Release Date: Mar 4, 2016
Record label: Counter
Genre(s): Electronic, Pop/Rock, Club/Dance
On their fourth album, UK electronic group Submotion Orchestra chose to focus on the wide-ranging musical talents of each of its seven members. An immensely polished collection of tracks that fuse ambient electronica, dub and jazz, Colour Theory has a very emotional, human side to it, expressed through vocals that explore one's place in the universe. Colour Theory's essence is that of introspection, carried by lyrical and instrumental poeticism.Off the bat, with opening track "Jaffa" (featuring Still), Submotion Orchestra prove that their intention with the LP is to be radically different.
This Leeds-based, seven-piece dubstep outfit made their name creating jazz-flecked, bass-heavy records, but for their fourth album, they edge closer to IDM (intelligent dance music). Frontwoman Ruby Wood, who recently gave birth, takes a back seat, her sultry voice appearing on only three tracks. The band have enlisted the help of equally beguiling vocal talents, most notably soul singer Andrew Ashong, whose folksy lilt on Needs makes the track an album standout.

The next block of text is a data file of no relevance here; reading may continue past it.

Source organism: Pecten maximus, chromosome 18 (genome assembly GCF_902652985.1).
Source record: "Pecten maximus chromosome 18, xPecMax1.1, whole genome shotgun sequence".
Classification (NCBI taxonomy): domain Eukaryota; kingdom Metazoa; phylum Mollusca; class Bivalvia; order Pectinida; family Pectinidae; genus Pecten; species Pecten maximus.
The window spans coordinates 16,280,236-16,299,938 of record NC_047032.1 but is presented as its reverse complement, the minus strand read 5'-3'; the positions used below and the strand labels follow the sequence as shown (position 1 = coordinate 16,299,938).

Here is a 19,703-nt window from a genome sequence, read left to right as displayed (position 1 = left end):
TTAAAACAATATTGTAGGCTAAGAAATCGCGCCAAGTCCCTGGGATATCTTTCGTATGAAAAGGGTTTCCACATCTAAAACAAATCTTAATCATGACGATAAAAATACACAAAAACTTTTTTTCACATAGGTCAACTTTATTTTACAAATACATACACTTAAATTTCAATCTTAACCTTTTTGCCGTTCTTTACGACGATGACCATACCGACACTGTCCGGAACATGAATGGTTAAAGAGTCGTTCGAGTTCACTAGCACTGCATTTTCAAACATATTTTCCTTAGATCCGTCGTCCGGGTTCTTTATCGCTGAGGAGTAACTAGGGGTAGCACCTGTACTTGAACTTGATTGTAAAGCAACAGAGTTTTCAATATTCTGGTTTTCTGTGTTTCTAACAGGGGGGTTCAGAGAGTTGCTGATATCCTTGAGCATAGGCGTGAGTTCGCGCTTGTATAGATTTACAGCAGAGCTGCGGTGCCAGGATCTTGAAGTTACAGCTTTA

If there’s one thing that’s clear from Colour Theory, it’s this: Submotion Orchestra is not quite the band they once were. Their newest full-length is, for the most part, full of vibrant melodies and pop hooks up the wazoo, a stark departure from the blunted dubstep-jazz fusion that propelled them to stardom five years ago. Though there’s still quite a lot of subdued, bass-heavy architecture to be found here, Submotion Orchestra builds on their traditional foundations with a lot more midrange and treble delectability than might have been found on their previous offerings.